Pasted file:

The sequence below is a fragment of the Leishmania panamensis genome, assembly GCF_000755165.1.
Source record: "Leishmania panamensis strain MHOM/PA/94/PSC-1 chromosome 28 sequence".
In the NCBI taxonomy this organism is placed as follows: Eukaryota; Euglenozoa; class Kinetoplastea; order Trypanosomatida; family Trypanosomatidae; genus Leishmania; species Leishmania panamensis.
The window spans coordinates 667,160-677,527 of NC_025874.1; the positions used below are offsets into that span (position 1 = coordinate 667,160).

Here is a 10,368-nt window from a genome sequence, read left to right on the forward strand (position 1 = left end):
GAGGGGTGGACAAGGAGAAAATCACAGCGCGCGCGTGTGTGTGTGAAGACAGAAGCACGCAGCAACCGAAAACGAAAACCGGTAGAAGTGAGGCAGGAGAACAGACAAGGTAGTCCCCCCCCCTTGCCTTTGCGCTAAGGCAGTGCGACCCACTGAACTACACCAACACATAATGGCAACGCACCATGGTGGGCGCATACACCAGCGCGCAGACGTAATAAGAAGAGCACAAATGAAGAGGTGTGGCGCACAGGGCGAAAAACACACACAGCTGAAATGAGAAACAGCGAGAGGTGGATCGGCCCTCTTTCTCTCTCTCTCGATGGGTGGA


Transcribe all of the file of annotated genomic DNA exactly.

The sequence below is a fragment of the Leishmania panamensis genome, assembly GCF_000755165.1.
Source record: "Leishmania panamensis strain MHOM/PA/94/PSC-1 chromosome 28 sequence".
In the NCBI taxonomy this organism is placed as follows: Eukaryota; Euglenozoa; class Kinetoplastea; order Trypanosomatida; family Trypanosomatidae; genus Leishmania; species Leishmania panamensis.
The window spans coordinates 667,160-677,527 of NC_025874.1; the positions used below are offsets into that span (position 1 = coordinate 667,160).

Here is a 10,368-nt window from a genome sequence, read left to right on the forward strand (position 1 = left end):
GAGGGGTGGACAAGGAGAAAATCACAGCGCGCGCGTGTGTGTGTGAAGACAGAAGCACGCAGCAACCGAAAACGAAAACCGGTAGAAGTGAGGCAGGAGAACAGACAAGGTAGTCCCCCCCCCTTGCCTTTGCGCTAAGGCAGTGCGACCCACTGAACTACACCAACACATAATGGCAACGCACCATGGTGGGCGCATACACCAGCGCGCAGACGTAATAAGAAGAGCACAAATGAAGAGGTGTGGCGCACAGGGCGAAAAACACACACAGCTGAAATGAGAAACAGCGAGAGGTGGATCGGCCCTCTTTCTCTCTCTCTCGATGGGTGGA